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post #1 of 15 Old 08-24-2012 Thread Starter
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Hard Dinghy Storage Aboard

I got a great deal this spring on a Trinka 8 and we love it. However, I need to figure out how to stow it aboard. I know it will fit lengthwise upside down between the stays'l and the mast.

The inflatable just laid on its buoyancy chambers no big deal. The hard dinghy is, well, hard, has cleats forward and at the quarters. How do people stow theirs? Do you have chocks fitted, and if so, what do they look like? Or is there some removable chafe protection I can put down.

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Ryan

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S/V ARGO - Pacific Seacraft 37 Hull No. 309
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post #2 of 15 Old 08-24-2012
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Re: Hard Dinghy Storage Aboard

Hard dinghies were "de rigeur" years ago and any older book on outfitting a cruising boat will show u many options based on the exact space you have available on deck.
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post #3 of 15 Old 08-24-2012
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Re: Hard Dinghy Storage Aboard

yan, you might look into some hard rubber blocks (sometimes sold to carry canoes in car rooftops) that can be velcroed or affixed down to the deck, to keep the dink raised off direct contact. Then it is a matter of installing some d-rings in a convenient location to make sure it can be lashed down solidly.
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post #4 of 15 Old 09-20-2012 Thread Starter
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Re: Hard Dinghy Storage Aboard

Thanks. I like that idea. I'm not looking forward to drilling, bolting, glassing, or otherwise having to do alot of invasive work on the deck, so I wonder if I can't just affix the blocks to the dinghy and allow the pressure from the lashings hold the whole thing down? I lashed the inflatable to the teak rails, the mast step, and my two inboard anchor rode cleats and that seemed to work.

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yan, you might look into some hard rubber blocks (sometimes sold to carry canoes in car rooftops) that can be velcroed or affixed down to the deck, to keep the dink raised off direct contact. Then it is a matter of installing some d-rings in a convenient location to make sure it can be lashed down solidly.

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post #5 of 15 Old 09-20-2012
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Re: Hard Dinghy Storage Aboard

Lashing can work just as tightly as iron strapping, if you are neat and careful about it. If the lashing cordage stretches when wet, you need to pre-wet it before working with it. (Offhand, I think only Kevlar shrinks when wet.)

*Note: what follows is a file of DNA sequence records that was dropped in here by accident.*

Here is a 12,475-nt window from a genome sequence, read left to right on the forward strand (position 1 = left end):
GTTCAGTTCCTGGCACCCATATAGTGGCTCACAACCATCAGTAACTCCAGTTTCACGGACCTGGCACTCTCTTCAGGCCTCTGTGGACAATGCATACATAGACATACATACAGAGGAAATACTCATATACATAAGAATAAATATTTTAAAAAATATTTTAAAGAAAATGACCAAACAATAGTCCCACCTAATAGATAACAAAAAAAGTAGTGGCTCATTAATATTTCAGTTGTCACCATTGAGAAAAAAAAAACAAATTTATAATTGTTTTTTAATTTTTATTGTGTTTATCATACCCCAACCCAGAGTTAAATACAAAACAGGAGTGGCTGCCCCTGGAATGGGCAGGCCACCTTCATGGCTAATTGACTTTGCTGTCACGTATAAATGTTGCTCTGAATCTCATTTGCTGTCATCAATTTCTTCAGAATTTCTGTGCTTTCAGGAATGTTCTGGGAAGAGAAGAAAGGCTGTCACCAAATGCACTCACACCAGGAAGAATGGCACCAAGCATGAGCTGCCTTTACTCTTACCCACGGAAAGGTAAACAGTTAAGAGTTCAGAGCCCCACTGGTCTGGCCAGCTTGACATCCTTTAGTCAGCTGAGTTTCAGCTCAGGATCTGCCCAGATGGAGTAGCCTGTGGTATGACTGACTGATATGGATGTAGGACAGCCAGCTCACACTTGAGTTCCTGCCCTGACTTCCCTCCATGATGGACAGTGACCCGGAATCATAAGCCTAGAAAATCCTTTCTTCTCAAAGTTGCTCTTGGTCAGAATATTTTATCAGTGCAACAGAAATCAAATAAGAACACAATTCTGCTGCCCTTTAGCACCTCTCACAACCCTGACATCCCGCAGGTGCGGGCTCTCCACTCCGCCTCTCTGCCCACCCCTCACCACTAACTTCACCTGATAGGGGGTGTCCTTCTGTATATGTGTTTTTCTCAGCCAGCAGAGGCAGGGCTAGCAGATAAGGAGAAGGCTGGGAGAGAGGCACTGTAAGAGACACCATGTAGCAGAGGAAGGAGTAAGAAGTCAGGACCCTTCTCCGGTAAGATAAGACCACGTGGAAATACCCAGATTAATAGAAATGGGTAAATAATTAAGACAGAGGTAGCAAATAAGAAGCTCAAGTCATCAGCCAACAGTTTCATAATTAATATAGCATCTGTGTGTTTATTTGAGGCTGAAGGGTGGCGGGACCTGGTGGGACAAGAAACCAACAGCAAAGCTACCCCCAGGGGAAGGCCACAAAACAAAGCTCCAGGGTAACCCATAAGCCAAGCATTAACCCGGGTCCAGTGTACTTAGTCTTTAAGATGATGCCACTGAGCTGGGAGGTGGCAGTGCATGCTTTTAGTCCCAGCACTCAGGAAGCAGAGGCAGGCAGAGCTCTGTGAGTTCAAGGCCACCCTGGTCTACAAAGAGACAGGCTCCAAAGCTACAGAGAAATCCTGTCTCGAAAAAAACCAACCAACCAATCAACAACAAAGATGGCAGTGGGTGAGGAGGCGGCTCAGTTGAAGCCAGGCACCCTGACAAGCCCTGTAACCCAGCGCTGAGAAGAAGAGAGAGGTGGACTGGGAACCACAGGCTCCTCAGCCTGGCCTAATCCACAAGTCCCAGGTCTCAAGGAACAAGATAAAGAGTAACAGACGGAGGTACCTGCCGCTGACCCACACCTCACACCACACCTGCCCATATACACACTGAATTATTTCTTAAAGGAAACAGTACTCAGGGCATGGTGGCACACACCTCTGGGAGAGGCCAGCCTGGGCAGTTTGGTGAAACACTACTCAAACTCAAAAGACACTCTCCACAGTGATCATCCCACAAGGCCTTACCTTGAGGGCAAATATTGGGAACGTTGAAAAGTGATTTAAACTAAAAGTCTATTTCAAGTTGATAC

then you need to do the lashing carefully, and frap it. Frapping is wrapping around the lashing at a 90 degree angle, i.e. wrapping it, to add more tension. Or use another scheme of knotting, etc. to make the lashings tighter. Somewhere there's a balance between "Damn, we're gonna have to cut that off" and being able to unlash it when you get to the next port. Or maybe, that's why the good lord invented Velcro? (G)
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post #6 of 15 Old 09-21-2012 Thread Starter
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Re: Hard Dinghy Storage Aboard

I'm a traditionalist, so no velcro. I use french lashings to secure my (dyneema) lifelines to the stanchion terminations, they tension up well and don't loosen up at all. I might consult Ashely and see what he has to say.

Those are more semi-permanent, and might take a little more time on the dinghy. That said, I really only stow the dinghy aboard when going offshore. If I'm daysailing and anchoring every night, I just tow it.

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post #7 of 15 Old 09-21-2012
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Re: Hard Dinghy Storage Aboard

i keep mine inverted on my bow over the forward hatch....jib rides over it and is smooth without fouling.


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post #8 of 15 Old 09-21-2012
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Re: Hard Dinghy Storage Aboard

Ryan, what are French lashings?
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post #9 of 15 Old 09-21-2012
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Re: Hard Dinghy Storage Aboard

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I got a great deal this spring on a Trinka 8 and we love it.
You didn't happen to buy it out on Long Island, did you? My father sold his not long ago. Would be neat if it popped up here ...
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post #10 of 15 Old 09-22-2012
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Re: Hard Dinghy Storage Aboard

The 37 I just bought has 3 teak blocks on the foredeck/cabin top shaped to hold a hard dinghy. I'll try to take a photo of them this weekend and upload them here.

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